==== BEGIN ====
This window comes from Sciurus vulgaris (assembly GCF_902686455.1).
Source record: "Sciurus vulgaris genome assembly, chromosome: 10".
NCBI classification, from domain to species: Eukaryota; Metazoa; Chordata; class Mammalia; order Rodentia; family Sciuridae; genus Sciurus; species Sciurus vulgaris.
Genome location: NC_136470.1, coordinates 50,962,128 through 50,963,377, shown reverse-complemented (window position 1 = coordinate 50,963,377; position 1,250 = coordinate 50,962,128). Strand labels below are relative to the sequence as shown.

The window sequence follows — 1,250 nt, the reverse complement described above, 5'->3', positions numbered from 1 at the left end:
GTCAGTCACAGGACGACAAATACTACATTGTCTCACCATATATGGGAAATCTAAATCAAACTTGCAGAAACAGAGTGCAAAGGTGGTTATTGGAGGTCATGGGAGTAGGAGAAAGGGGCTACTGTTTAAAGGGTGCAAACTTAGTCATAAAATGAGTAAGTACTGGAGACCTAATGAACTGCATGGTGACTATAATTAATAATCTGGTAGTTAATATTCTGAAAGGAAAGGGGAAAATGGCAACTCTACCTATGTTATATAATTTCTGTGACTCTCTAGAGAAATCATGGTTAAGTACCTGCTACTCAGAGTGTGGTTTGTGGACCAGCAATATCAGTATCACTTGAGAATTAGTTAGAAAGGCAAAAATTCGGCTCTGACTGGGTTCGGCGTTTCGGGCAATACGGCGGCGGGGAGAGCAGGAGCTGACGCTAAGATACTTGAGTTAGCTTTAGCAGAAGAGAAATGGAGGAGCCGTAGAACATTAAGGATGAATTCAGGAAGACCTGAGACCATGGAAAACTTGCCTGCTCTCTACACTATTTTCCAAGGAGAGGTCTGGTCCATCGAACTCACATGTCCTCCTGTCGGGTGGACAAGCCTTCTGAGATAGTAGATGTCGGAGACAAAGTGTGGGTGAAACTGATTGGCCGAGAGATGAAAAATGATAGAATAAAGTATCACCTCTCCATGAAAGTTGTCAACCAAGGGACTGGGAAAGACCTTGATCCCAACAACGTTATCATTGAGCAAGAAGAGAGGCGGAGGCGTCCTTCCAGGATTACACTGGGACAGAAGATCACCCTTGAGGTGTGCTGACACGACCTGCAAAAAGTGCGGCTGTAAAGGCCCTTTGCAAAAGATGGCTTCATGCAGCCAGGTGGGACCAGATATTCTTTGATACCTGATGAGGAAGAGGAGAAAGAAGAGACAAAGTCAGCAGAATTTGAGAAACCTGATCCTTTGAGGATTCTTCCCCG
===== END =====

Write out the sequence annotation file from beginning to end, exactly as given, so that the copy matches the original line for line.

This window comes from Sciurus vulgaris (assembly GCF_902686455.1).
Source record: "Sciurus vulgaris genome assembly, chromosome: 10".
NCBI classification, from domain to species: Eukaryota; Metazoa; Chordata; class Mammalia; order Rodentia; family Sciuridae; genus Sciurus; species Sciurus vulgaris.
Genome location: NC_136470.1, coordinates 50,962,128 through 50,963,377, shown reverse-complemented (window position 1 = coordinate 50,963,377; position 1,250 = coordinate 50,962,128). Strand labels below are relative to the sequence as shown.

The window sequence follows — 1,250 nt, the reverse complement described above, 5'->3', positions numbered from 1 at the left end:
GTCAGTCACAGGACGACAAATACTACATTGTCTCACCATATATGGGAAATCTAAATCAAACTTGCAGAAACAGAGTGCAAAGGTGGTTATTGGAGGTCATGGGAGTAGGAGAAAGGGGCTACTGTTTAAAGGGTGCAAACTTAGTCATAAAATGAGTAAGTACTGGAGACCTAATGAACTGCATGGTGACTATAATTAATAATCTGGTAGTTAATATTCTGAAAGGAAAGGGGAAAATGGCAACTCTACCTATGTTATATAATTTCTGTGACTCTCTAGAGAAATCATGGTTAAGTACCTGCTACTCAGAGTGTGGTTTGTGGACCAGCAATATCAGTATCACTTGAGAATTAGTTAGAAAGGCAAAAATTCGGCTCTGACTGGGTTCGGCGTTTCGGGCAATACGGCGGCGGGGAGAGCAGGAGCTGACGCTAAGATACTTGAGTTAGCTTTAGCAGAAGAGAAATGGAGGAGCCGTAGAACATTAAGGATGAATTCAGGAAGACCTGAGACCATGGAAAACTTGCCTGCTCTCTACACTATTTTCCAAGGAGAGGTCTGGTCCATCGAACTCACATGTCCTCCTGTCGGGTGGACAAGCCTTCTGAGATAGTAGATGTCGGAGACAAAGTGTGGGTGAAACTGATTGGCCGAGAGATGAAAAATGATAGAATAAAGTATCACCTCTCCATGAAAGTTGTCAACCAAGGGACTGGGAAAGACCTTGATCCCAACAACGTTATCATTGAGCAAGAAGAGAGGCGGAGGCGTCCTTCCAGGATTACACTGGGACAGAAGATCACCCTTGAGGTGTGCTGACACGACCTGCAAAAAGTGCGGCTGTAAAGGCCCTTTGCAAAAGATGGCTTCATGCAGCCAGGTGGGACCAGATATTCTTTGATACCTGATGAGGAAGAGGAGAAAGAAGAGACAAAGTCAGCAGAATTTGAGAAACCTGATCCTTTGAGGATTCTTCCCCG